Green Deal Related Risk And The Construction Sector
Some businesses use computer software to work out the risk they are exposed to – however for most it is a back of the envelope calculation. The magic figure is 33% - as in try to avoid having one particular customer responsible for more than a third of your business. If you are a builder having more than three jobs on the go at once is safer than living hand to mouth and moving from one job to the next. The theory is that if one customer fails you can absorb the loss if the other two will remain sound. This assumes, of course, the three customers are independent of each other and in complex markets it becomes difficult to determine whether this is the case. A good example is the sub prime mortgage crisis during which investors thought bonds they were buying were independent of each other when in fact they were all linked, via a complex financial web, to a run down housing estate in Detroit. The lesson here is, try to avoid inadvertently putting all your eggs in one basket.
The Green deal is one basket and, potentially, a very flimsy one at that. It provides a link between all of a construction company’s customers. They may be working on twenty different sites but all the contracts will have been signed with the Green Deal in mind. Does that matter, after all the government is backing the Green Deal? Perhaps it is worth asking a solar PV installer that question – or then again looking a bit closer at the Green Deal itself.
Although the government’s program to make homes more energy efficient is aimed at the construction industry in general, and the home improvement sector in particular, in reality it is a weapon to fight energy providers. The government is under pressure to reduce domestic energy prices and cut carbon emissions. Energy providers have no interest in doing either – hence the conflict. The government has recruited the construction industry to help it fight this battle. Energy providers work on long business cycles - based on the thirty-year life of a power station. Governments work on four-year electoral cycles. While governments are strong on tactics energy providers win on strategy - and anyone who ends up on the wrong side becomes mere collateral damage. If, as seems likely, the Green Deal crashes shortly after take off the construction industry, which has been asked to fly it, will go down in flames as well. Once again the fate of the solar PV installer provides an example of how this will play out.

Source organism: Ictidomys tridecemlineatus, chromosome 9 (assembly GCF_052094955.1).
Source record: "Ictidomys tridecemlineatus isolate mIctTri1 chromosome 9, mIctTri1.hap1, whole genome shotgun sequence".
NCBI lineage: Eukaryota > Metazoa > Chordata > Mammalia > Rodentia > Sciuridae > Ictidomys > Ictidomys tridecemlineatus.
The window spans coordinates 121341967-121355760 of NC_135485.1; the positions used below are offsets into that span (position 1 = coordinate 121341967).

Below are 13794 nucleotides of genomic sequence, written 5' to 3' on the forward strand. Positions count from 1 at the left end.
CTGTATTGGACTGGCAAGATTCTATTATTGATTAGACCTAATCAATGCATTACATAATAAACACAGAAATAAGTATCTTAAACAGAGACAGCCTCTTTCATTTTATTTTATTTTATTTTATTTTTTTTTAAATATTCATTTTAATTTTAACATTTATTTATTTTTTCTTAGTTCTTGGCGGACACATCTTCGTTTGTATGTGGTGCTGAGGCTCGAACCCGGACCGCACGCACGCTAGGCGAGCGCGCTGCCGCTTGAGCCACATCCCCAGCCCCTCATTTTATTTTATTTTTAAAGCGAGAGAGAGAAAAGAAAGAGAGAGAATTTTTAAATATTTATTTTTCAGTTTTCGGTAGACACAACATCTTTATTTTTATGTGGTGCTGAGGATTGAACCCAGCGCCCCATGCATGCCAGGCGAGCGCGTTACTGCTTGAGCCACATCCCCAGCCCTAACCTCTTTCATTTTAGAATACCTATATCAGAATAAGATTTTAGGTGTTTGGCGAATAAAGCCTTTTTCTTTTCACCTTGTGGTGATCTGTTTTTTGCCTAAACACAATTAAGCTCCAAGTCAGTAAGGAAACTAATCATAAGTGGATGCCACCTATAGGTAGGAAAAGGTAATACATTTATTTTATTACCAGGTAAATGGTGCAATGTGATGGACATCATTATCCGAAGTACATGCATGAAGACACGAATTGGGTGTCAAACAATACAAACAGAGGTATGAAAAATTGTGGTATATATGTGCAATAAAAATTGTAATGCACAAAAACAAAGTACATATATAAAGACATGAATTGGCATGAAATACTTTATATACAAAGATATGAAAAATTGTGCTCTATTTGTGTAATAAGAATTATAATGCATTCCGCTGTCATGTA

The Green Deal represents such a large risk for the construction industry because it distorts a market that is already shrinking and also provides a common link between every home improvement deal. The potential loss to companies will go far beyond investment in training and certification. The program exposes companies to a sudden change in tactics by a government that will be out manoeuvred by the power supply industry on issues of pricing and carbon emissions. Forced, in the run up to a general election, to choose between sky-high energy prices and the Green Deal, which will the government choose to cut loose?
If it is to survive the construction sector must find two thirds of its business from non Green Deal sources. While it may sound a radical move the industry could develop a ‘Green Deal’ style program of its own - taking responsibility of developing energy efficient building technology away from DECC. This would of course bring it into conflict with the energy sector – but at least it could choose both tactics and strategy. However, more important than this, the industry itself could choose what proportion of its business exposed to risks that originate outside the construction sector.